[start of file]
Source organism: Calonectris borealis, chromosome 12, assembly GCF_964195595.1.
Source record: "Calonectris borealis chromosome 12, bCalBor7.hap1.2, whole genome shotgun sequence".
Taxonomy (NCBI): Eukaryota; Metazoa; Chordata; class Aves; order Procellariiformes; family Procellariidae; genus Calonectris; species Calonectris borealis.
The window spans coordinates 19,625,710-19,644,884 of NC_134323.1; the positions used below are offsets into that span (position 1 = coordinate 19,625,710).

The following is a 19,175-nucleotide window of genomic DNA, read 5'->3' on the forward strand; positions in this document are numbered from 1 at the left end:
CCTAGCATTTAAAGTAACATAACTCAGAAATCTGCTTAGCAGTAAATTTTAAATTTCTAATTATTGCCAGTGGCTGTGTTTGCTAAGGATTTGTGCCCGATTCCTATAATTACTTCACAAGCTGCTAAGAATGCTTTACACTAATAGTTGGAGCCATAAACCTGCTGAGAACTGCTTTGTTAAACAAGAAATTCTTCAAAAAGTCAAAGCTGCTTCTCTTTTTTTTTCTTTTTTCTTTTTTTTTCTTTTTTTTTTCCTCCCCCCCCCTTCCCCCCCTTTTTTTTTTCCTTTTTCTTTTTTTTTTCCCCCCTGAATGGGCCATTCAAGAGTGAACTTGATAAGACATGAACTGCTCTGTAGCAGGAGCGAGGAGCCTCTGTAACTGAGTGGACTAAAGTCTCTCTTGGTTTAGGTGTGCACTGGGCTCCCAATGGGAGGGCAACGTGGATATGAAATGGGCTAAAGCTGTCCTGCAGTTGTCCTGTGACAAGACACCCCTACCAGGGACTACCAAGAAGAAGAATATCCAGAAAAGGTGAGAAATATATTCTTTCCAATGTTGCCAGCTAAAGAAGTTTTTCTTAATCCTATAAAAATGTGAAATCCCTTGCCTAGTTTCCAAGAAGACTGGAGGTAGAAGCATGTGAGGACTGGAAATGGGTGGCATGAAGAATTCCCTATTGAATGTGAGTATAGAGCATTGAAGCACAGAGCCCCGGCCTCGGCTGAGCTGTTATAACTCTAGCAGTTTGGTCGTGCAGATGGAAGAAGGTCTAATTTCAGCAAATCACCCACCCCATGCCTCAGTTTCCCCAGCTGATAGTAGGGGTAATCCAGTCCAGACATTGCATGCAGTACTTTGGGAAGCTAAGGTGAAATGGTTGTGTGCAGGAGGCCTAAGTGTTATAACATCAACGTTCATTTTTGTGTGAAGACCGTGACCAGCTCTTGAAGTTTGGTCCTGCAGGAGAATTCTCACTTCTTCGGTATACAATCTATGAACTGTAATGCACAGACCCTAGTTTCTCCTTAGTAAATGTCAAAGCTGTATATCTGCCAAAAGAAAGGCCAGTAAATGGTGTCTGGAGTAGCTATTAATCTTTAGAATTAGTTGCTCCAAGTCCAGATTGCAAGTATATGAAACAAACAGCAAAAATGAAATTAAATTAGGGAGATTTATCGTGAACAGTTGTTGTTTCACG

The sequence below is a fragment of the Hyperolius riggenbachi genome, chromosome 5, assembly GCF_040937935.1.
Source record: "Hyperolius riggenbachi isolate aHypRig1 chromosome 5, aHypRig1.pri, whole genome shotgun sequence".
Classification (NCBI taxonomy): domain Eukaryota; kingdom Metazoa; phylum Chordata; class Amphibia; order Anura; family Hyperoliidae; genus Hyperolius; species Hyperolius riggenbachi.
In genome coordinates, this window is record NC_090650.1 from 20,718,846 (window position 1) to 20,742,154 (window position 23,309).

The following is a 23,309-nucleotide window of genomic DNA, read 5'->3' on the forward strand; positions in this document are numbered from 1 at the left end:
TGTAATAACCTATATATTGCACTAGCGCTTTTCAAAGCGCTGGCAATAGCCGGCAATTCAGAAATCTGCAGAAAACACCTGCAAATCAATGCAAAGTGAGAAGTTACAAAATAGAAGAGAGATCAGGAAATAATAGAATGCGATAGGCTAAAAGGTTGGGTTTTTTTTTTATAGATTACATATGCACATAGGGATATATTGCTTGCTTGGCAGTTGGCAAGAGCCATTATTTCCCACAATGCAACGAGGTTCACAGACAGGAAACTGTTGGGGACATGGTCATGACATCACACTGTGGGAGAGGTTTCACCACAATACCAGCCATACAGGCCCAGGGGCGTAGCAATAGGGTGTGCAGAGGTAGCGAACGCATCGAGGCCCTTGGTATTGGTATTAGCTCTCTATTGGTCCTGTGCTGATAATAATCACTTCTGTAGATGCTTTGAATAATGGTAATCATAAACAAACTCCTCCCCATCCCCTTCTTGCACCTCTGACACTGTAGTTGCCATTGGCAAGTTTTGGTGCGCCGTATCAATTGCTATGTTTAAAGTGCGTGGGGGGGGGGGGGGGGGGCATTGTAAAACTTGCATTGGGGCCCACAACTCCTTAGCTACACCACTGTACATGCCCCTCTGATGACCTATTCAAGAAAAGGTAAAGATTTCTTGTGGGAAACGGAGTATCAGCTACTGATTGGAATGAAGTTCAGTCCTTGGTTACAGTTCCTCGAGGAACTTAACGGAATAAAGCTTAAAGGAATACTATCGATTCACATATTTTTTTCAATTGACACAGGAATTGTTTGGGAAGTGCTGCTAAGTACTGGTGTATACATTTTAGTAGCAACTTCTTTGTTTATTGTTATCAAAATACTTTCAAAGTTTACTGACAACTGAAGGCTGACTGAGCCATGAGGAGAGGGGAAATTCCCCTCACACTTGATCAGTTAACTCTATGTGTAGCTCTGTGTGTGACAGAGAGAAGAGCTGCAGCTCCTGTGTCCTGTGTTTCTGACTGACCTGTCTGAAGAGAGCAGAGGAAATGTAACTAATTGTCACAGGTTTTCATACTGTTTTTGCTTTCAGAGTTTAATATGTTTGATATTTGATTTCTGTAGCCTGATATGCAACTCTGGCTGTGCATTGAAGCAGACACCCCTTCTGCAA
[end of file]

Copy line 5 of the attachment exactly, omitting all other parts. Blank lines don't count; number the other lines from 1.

The following is a 19,175-nucleotide window of genomic DNA, read 5'->3' on the forward strand; positions in this document are numbered from 1 at the left end: